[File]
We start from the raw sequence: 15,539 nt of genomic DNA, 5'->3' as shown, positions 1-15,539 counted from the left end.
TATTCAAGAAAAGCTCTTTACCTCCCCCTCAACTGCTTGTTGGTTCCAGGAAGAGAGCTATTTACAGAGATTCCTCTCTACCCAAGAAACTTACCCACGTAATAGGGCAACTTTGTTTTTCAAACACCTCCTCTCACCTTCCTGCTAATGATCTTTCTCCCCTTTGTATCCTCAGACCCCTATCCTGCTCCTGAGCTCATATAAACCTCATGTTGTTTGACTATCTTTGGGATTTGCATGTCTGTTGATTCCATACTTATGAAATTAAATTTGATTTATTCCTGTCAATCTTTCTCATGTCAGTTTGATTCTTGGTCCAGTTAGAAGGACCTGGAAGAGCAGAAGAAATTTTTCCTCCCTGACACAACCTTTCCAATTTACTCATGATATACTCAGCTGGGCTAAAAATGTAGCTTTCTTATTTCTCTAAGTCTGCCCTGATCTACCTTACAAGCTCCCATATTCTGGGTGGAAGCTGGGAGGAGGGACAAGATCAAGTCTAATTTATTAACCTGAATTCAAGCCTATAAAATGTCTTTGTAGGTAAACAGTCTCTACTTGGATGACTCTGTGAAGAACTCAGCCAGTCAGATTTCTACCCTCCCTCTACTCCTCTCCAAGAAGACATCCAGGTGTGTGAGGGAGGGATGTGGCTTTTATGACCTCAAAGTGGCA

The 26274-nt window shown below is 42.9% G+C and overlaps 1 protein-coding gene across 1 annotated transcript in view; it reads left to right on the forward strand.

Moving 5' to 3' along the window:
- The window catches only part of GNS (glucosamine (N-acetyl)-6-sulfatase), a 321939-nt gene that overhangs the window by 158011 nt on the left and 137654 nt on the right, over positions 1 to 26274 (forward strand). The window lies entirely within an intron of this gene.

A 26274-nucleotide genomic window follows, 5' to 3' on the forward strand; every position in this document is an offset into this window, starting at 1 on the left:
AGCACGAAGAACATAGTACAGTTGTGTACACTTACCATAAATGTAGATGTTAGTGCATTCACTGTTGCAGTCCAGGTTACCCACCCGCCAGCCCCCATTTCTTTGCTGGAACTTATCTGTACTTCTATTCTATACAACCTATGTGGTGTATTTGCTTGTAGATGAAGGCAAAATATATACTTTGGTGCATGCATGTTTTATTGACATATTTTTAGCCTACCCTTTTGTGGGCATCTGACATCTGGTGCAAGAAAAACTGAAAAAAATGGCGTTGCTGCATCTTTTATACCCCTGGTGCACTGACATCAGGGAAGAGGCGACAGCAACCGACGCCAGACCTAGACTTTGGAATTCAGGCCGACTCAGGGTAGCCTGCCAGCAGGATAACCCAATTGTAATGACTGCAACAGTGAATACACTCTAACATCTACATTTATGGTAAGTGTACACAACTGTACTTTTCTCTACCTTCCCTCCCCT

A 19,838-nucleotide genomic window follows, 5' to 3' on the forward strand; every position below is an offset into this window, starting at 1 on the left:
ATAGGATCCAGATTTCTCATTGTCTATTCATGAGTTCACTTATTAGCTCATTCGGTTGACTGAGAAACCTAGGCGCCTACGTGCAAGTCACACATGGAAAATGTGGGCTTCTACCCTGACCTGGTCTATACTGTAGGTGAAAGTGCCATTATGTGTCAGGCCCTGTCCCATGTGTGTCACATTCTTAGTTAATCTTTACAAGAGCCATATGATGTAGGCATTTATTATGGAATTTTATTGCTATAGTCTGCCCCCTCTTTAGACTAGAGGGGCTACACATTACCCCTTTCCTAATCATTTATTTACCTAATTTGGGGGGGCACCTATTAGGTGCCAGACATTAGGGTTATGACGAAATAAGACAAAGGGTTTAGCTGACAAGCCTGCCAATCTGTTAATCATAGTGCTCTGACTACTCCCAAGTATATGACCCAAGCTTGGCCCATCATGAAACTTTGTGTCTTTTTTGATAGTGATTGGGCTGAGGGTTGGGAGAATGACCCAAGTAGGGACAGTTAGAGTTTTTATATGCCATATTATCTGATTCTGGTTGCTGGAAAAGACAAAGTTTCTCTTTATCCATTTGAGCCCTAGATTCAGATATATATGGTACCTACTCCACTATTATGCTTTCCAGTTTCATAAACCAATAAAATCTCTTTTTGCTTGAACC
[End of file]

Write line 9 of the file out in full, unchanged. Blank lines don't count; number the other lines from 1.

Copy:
ATAGGATCCAGATTTCTCATTGTCTATTCATGAGTTCACTTATTAGCTCATTCGGTTGACTGAGAAACCTAGGCGCCTACGTGCAAGTCACACATGGAAAATGTGGGCTTCTACCCTGACCTGGTCTATACTGTAGGTGAAAGTGCCATTATGTGTCAGGCCCTGTCCCATGTGTGTCACATTCTTAGTTAATCTTTACAAGAGCCATATGATGTAGGCATTTATTATGGAATTTTATTGCTATAGTCTGCCCCCTCTTTAGACTAGAGGGGCTACACATTACCCCTTTCCTAATCATTTATTTACCTAATTTGGGGGGGCACCTATTAGGTGCCAGACATTAGGGTTATGACGAAATAAGACAAAGGGTTTAGCTGACAAGCCTGCCAATCTGTTAATCATAGTGCTCTGACTACTCCCAAGTATATGACCCAAGCTTGGCCCATCATGAAACTTTGTGTCTTTTTTGATAGTGATTGGGCTGAGGGTTGGGAGAATGACCCAAGTAGGGACAGTTAGAGTTTTTATATGCCATATTATCTGATTCTGGTTGCTGGAAAAGACAAAGTTTCTCTTTATCCATTTGAGCCCTAGATTCAGATATATATGGTACCTACTCCACTATTATGCTTTCCAGTTTCATAAACCAATAAAATCTCTTTTTGCTTGAACC